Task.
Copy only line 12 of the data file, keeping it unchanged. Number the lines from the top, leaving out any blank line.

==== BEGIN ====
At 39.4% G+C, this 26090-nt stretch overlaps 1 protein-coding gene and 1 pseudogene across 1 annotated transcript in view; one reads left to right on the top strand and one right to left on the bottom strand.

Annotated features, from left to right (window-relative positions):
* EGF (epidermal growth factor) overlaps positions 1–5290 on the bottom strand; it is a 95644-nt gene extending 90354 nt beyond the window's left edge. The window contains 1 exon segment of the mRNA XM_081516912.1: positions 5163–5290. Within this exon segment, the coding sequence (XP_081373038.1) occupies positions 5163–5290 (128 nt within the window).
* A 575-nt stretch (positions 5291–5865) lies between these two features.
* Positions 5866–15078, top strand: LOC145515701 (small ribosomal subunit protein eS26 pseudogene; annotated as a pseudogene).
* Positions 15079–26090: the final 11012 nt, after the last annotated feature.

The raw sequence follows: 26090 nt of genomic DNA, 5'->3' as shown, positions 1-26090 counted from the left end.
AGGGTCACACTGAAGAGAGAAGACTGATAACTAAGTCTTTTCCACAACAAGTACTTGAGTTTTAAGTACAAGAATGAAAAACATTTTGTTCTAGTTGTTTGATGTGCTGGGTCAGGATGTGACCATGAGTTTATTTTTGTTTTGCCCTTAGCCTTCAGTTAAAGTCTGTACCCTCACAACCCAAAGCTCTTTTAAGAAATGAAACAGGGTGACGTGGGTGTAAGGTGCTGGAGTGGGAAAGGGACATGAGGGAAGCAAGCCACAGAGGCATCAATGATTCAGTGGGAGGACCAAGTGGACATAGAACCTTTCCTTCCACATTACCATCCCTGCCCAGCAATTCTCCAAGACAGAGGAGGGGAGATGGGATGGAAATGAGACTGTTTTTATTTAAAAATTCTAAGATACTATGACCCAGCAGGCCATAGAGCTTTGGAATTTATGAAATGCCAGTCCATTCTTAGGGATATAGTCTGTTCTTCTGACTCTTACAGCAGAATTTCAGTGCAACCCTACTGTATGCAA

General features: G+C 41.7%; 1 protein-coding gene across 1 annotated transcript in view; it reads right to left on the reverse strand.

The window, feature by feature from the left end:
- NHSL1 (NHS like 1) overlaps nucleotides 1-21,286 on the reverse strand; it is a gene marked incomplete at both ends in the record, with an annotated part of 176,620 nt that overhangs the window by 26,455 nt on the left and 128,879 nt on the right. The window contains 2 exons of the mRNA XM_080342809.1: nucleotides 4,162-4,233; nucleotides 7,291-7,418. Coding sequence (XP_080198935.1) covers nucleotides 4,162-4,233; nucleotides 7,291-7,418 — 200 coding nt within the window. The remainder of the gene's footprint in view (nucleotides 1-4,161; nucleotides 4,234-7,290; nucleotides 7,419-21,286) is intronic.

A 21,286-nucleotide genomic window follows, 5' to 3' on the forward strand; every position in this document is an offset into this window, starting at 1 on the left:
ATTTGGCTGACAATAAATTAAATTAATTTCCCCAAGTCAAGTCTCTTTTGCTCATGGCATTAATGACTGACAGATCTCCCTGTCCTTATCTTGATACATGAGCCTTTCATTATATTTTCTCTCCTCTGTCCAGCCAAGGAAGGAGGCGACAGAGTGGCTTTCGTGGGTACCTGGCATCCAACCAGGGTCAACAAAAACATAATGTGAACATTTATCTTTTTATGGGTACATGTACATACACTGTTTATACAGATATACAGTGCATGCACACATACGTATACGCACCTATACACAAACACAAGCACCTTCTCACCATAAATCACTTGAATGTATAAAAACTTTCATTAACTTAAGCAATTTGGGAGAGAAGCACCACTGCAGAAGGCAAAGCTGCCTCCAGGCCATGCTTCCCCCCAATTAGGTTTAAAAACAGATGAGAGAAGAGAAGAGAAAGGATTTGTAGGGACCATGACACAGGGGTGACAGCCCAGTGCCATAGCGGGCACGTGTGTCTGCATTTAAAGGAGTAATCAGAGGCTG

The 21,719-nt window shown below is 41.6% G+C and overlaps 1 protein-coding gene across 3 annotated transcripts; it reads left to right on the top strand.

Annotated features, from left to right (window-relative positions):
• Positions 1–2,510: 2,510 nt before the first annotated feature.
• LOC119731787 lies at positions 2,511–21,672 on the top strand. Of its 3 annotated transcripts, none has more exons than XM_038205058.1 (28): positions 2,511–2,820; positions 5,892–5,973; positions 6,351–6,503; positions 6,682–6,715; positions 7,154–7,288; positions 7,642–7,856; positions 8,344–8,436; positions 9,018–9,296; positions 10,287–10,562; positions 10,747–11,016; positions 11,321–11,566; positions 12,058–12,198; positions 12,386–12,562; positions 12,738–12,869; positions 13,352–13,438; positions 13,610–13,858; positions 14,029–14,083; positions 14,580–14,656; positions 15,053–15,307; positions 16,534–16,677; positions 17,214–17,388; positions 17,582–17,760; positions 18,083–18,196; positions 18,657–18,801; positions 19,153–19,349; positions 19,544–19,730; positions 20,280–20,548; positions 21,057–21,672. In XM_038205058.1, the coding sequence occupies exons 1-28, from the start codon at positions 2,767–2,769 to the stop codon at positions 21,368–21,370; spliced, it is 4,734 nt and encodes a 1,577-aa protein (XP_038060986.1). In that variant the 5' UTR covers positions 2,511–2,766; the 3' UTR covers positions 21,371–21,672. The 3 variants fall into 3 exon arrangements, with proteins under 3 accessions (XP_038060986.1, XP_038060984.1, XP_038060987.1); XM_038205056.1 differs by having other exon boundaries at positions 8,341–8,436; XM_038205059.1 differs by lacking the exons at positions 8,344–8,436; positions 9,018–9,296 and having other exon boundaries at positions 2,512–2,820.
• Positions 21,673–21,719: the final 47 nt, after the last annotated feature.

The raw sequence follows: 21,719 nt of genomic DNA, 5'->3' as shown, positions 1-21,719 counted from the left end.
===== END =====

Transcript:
A 21,286-nucleotide genomic window follows, 5' to 3' on the forward strand; every position in this document is an offset into this window, starting at 1 on the left: